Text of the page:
More anhydrous ammonia, a 'colorless gas with pungent, suffocating fumes,' to be shipped from Portland terminal
A Midwest agribusiness company will enter the Portland market by leasing a port on the Willamette River to export anhydrous ammonia, a potentially hazardous material used for fertilizer, industrial processes, and even the illicit manufacture of methamphetamine.
Deerfield, Illinois-based CF Industries announced it has reached a deal with Boise-based J.R. Simplot Co. for use of Simplot's Rivergate Terminal, which has two 25,000-ton ammonia tanks at the North Portland facility, considered the largest deep-water ammonia terminal on the West Coast. The site has been used to store and distribute anhydrous ammonia for decades.
Simplot has reduced its use of the site over the past year since completing its own anhydrous ammonia manufacturing plant in Rock Springs, Wyoming, said Josh Jordan, Simplot spokesman.
The company has been using the site to store anhydrous ammonia and transport it in pressurized liquid form via rail cars and trucks to markets throughout western North America. Simplot also ships urea from the terminal.
CF did not respond to an interview request, but stated in a news release that it will transport anhydrous ammonia to the terminal produced at its Medicine Hat, Alberta, Canada, nitrogen complex, and then ship it to growing export markets on the Pacific Rim.
A typical rail car can hold 78 tons of liquid ammonia, Jordan said.
Some neighbors and environmental groups have raised safety concerns about the new operation. However, the site has been used to store and transport anhydrous ammonia since the late 1960s or early 1970s, Jordan said, and the capacity of the facility will not change.
"We'll still operate the facility," he said. "We will follow the same very strict guidelines that we always have."
On its website, Simplot boasts of the Rivergate facility's "exemplary safety and environmental record."
Simplot has not experienced any accidents or releases within the ammonia plant operation, Jordan said.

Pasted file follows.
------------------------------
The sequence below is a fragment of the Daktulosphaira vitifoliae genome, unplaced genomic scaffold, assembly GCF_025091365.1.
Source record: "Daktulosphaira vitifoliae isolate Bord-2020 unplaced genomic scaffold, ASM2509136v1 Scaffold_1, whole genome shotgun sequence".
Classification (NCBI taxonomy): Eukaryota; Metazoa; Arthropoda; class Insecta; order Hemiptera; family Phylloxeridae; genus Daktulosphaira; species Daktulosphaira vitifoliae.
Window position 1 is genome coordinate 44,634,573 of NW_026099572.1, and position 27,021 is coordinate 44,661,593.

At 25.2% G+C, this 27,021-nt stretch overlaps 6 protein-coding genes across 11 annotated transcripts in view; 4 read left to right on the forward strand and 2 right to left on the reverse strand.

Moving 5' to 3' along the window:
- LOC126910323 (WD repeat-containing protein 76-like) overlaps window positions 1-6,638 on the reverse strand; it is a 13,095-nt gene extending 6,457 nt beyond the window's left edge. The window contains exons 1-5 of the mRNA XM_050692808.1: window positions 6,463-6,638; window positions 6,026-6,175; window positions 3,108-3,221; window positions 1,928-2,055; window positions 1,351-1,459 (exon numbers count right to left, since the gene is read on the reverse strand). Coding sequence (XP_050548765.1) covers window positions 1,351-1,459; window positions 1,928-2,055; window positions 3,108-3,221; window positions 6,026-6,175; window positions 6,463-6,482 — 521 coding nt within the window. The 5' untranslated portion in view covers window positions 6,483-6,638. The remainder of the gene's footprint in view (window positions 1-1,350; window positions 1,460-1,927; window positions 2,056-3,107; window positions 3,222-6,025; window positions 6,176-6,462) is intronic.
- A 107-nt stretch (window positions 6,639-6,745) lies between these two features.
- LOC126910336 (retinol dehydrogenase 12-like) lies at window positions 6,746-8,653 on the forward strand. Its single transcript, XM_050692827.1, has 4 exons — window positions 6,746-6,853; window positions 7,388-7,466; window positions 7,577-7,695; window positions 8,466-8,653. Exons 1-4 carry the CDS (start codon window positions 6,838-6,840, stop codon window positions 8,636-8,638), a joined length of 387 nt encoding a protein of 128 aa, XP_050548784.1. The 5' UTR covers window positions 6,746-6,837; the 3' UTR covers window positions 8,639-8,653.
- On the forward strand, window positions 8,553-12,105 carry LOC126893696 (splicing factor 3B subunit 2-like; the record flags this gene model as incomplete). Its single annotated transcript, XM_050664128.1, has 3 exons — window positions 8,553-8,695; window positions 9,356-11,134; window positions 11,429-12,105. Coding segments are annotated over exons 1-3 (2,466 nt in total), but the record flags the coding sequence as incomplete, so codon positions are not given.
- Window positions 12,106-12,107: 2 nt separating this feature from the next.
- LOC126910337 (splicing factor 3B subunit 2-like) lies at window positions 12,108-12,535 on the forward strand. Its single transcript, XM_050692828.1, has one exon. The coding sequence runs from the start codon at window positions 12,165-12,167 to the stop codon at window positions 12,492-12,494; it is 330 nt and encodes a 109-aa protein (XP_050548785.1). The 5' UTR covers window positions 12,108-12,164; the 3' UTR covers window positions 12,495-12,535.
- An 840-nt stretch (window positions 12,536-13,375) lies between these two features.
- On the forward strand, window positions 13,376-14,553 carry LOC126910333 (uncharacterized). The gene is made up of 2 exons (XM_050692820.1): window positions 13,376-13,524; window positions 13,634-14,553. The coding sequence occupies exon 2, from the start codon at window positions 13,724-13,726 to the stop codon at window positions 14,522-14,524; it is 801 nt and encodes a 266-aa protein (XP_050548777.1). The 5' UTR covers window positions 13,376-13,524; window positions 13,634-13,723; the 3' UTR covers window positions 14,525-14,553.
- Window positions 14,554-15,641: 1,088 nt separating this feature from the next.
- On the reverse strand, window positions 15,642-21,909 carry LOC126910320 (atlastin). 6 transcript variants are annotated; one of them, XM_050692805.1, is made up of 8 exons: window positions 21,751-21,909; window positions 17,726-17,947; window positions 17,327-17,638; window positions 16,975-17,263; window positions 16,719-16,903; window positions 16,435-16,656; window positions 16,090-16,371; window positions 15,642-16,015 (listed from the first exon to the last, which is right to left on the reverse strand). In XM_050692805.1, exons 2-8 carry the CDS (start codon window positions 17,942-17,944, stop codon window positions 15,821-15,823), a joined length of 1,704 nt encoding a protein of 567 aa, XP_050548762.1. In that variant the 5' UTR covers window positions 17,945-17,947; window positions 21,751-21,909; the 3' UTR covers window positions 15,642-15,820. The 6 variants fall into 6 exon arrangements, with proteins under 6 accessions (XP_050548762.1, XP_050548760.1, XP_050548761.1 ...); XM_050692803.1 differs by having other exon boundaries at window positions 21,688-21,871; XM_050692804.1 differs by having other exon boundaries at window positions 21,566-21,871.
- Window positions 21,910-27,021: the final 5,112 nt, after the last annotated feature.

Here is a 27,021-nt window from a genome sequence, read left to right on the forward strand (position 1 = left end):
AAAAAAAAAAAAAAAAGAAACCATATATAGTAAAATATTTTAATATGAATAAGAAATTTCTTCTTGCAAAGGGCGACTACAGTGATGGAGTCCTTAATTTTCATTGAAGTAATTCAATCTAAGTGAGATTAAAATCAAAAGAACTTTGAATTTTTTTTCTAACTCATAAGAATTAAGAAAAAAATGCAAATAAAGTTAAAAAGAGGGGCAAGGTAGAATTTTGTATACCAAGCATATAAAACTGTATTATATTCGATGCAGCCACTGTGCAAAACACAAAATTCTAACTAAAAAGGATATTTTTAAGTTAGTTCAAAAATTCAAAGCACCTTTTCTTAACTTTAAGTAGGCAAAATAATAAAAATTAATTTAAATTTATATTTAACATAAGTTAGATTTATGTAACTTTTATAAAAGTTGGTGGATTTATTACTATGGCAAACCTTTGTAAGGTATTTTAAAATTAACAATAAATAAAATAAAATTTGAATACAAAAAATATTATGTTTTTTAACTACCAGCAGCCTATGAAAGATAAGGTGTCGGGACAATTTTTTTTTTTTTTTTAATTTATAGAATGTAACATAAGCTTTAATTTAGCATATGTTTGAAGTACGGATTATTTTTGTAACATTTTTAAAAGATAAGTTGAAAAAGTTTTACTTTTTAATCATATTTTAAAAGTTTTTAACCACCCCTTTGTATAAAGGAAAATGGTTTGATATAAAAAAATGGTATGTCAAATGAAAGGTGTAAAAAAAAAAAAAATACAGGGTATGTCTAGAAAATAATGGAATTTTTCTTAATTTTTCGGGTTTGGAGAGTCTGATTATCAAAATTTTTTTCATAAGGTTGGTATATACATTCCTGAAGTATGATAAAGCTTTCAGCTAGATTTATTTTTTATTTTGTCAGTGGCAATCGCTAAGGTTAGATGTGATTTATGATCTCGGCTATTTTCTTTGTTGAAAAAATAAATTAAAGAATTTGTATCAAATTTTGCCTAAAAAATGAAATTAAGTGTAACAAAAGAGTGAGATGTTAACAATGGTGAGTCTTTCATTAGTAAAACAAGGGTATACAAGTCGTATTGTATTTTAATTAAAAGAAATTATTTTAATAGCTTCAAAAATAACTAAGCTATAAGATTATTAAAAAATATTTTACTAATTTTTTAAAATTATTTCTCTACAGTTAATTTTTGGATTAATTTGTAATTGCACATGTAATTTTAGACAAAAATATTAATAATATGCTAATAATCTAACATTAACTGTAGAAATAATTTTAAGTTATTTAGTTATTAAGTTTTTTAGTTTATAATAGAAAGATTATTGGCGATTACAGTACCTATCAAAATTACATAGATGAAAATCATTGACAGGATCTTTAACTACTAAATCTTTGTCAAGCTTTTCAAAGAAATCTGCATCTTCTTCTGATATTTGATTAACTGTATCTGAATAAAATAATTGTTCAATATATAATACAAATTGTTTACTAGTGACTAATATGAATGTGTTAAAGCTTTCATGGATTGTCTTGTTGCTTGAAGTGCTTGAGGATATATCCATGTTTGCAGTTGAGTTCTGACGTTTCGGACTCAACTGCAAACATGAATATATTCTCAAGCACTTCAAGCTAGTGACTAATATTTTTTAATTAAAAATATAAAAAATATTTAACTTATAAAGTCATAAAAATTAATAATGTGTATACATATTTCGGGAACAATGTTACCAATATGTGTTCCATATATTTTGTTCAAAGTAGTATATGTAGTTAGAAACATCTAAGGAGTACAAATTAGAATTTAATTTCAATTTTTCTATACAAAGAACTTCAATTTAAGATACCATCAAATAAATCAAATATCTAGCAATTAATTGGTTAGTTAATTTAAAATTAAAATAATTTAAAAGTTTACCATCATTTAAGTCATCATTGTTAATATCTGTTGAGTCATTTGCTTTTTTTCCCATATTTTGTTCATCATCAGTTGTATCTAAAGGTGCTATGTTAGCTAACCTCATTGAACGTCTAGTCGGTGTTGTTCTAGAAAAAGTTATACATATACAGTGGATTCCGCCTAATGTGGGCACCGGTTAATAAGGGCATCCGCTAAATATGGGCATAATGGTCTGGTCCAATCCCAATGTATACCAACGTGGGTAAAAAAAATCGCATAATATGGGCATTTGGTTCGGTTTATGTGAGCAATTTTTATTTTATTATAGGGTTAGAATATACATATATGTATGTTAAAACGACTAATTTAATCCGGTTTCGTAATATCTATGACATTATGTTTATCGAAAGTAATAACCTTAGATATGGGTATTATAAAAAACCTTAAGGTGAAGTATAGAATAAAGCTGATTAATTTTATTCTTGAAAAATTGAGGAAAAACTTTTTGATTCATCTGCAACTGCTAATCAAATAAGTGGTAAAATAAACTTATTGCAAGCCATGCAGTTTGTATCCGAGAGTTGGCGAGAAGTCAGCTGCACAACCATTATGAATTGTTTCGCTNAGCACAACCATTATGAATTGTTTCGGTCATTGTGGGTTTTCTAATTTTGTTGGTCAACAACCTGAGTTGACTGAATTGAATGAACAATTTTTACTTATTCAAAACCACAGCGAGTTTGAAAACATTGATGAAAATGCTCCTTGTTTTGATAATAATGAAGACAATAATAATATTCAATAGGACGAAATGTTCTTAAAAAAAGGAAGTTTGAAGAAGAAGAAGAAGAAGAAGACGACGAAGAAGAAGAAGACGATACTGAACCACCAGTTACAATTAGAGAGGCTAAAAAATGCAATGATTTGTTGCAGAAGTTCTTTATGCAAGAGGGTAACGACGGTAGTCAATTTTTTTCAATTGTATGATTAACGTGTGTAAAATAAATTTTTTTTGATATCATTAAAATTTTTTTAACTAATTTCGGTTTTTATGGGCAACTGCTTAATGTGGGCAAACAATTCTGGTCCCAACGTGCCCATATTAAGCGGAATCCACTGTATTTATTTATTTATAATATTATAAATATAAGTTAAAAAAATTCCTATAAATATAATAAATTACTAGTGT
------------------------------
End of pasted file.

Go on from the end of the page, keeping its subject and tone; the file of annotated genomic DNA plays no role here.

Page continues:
The Oregon Department of Environmental Quality determined that no air quality permit is needed because the existing one will suffice, said DEQ spokeswoman Laura Gleim.
No other permits are needed for the change in operations, Jordan said.
The terminal is located at 14003 N. Rivergate Blvd., north of the St. Johns residential area, across the Willamette River from Sauvie Island.
Anhydrous ammonia is used in fertilizer, water treatment and the pulp and paper industry. According to the U.S. Centers for Disease Control, "when handled improperly, anhydrous ammonia can be immediately dangerous to life or health."
The federal agency calls it a "colorless gas with pungent, suffocating fumes."
Referring to the potential for accidential human exposure, the CDC explains that "as liquid anhydrous ammonia is released from its container into the air, it expands rapidly, forming a large cloud that acts like a heavier-than-air gas for a period of time. Because the vapors hug the ground initially, the chances for humans to be exposed are greater than with other gases. … Exposure can be fatal at high concentrations."
Simplot's website says the first ammonia tank was built at the terminal in 1972 and the second one in 1980. Simplot bought the terminal in 2000.
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